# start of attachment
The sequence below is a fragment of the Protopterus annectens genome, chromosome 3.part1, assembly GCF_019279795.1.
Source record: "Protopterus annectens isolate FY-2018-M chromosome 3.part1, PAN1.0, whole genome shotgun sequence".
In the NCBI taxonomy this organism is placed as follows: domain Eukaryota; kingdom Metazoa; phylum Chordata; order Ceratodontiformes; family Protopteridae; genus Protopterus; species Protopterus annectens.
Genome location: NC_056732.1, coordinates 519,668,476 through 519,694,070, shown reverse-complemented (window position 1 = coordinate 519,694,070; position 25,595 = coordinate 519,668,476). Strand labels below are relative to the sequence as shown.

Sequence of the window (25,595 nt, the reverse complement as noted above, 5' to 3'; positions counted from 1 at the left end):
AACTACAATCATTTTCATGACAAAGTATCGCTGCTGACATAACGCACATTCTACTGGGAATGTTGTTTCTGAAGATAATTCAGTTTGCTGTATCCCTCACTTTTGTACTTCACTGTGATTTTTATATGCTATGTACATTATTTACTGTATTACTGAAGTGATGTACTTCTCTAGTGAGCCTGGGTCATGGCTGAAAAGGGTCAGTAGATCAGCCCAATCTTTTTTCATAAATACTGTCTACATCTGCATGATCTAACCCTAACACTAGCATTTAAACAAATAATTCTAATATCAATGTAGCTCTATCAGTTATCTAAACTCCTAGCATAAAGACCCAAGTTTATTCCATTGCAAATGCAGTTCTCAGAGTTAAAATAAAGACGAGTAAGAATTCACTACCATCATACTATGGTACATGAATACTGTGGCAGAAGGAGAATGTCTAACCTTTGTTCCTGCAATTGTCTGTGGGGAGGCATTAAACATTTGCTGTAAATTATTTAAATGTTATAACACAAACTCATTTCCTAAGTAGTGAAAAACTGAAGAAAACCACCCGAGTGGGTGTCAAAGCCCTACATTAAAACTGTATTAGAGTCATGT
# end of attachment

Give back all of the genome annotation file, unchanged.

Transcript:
The sequence below is a fragment of the Protopterus annectens genome, chromosome 3.part1, assembly GCF_019279795.1.
Source record: "Protopterus annectens isolate FY-2018-M chromosome 3.part1, PAN1.0, whole genome shotgun sequence".
In the NCBI taxonomy this organism is placed as follows: domain Eukaryota; kingdom Metazoa; phylum Chordata; order Ceratodontiformes; family Protopteridae; genus Protopterus; species Protopterus annectens.
Genome location: NC_056732.1, coordinates 519,668,476 through 519,694,070, shown reverse-complemented (window position 1 = coordinate 519,694,070; position 25,595 = coordinate 519,668,476). Strand labels below are relative to the sequence as shown.

Sequence of the window (25,595 nt, the reverse complement as noted above, 5' to 3'; positions counted from 1 at the left end):
AACTACAATCATTTTCATGACAAAGTATCGCTGCTGACATAACGCACATTCTACTGGGAATGTTGTTTCTGAAGATAATTCAGTTTGCTGTATCCCTCACTTTTGTACTTCACTGTGATTTTTATATGCTATGTACATTATTTACTGTATTACTGAAGTGATGTACTTCTCTAGTGAGCCTGGGTCATGGCTGAAAAGGGTCAGTAGATCAGCCCAATCTTTTTTCATAAATACTGTCTACATCTGCATGATCTAACCCTAACACTAGCATTTAAACAAATAATTCTAATATCAATGTAGCTCTATCAGTTATCTAAACTCCTAGCATAAAGACCCAAGTTTATTCCATTGCAAATGCAGTTCTCAGAGTTAAAATAAAGACGAGTAAGAATTCACTACCATCATACTATGGTACATGAATACTGTGGCAGAAGGAGAATGTCTAACCTTTGTTCCTGCAATTGTCTGTGGGGAGGCATTAAACATTTGCTGTAAATTATTTAAATGTTATAACACAAACTCATTTCCTAAGTAGTGAAAAACTGAAGAAAACCACCCGAGTGGGTGTCAAAGCCCTACATTAAAACTGTATTAGAGTCATGT